When will I feel better?

Paulo Coelho once said 

“Anxiety was born in the very same moment as mankind. And since we will never be able to master it, we will have to learn to live with it—just as we have learned to live with storms.”

It’s hard to remember a time I wasn’t terrified, a time I wasn’t worried about every little thing, a time when even something minor couldn’t send me into a tailspin. I just think it’s in my nature. I’ve always been naturally nervous, anxious, frightened that at any moment I could fall off the edge. Fortunately, only a few people have had to witness me in my lowest moments when I have been imprisoned in the darkness of my mind, I have lost the key for a time and it seems there may be no way out. I am no stranger to feeling sad for days on end and not being sure quite why or crying an endless pool of tears and feeling convinced they might never stop. I’m used to being overcome by a sense of panic or dread when one tiny, but oh so important (at least to me) thing feels out of place or a plan goes awry. 

I’m sure one of the reasons I can write so freely about these feelings right now is because, at least for the time being, I am not in that place. However, what is crazy about being me, or at least someone like me, that dark place is never too far away. And as if there wasn’t enough to fear, I also feel quite scared that right around the corner one of those times is waiting to creep up on me and again I will be caught feeling worthless, hopeless, like I’m drowning and can’t come up for air.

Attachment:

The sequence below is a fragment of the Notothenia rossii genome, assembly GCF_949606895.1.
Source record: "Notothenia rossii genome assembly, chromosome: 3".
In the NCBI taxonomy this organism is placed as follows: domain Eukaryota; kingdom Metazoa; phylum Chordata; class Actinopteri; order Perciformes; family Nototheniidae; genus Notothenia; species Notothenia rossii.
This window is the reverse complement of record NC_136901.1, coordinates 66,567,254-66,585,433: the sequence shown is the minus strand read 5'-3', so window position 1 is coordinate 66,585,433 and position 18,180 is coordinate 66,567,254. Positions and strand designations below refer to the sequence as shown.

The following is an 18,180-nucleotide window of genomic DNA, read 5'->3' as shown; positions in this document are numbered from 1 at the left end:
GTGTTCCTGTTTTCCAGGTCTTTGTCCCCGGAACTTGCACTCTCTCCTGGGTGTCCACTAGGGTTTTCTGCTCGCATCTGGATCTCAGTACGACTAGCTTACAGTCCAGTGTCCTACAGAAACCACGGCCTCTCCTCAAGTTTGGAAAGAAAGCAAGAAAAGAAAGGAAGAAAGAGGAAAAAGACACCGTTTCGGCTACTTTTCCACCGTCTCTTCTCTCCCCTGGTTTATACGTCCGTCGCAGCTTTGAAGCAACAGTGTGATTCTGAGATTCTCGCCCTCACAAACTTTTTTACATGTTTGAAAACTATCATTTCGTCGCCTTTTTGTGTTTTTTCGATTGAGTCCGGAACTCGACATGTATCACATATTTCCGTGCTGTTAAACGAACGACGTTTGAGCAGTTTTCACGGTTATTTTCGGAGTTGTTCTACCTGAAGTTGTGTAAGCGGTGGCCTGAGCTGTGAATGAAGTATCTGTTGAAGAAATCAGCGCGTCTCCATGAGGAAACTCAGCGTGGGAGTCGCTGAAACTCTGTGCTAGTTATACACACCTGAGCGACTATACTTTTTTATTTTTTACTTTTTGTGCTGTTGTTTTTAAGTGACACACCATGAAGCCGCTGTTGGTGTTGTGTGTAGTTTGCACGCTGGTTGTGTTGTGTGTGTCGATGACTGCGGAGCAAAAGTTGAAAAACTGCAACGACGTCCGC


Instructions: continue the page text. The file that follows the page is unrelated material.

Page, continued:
All throughout my life, I was always afraid to tell people about how I was feeling. I thought they might think I was insane, or be worried I wasn’t safe, or think I was looking for pity and attention. Being a counselor in training, it seems silly that I would buy into the stigma associated with “mental illness,” but alas in the midst of my toughest times, all my training seems to go out the window.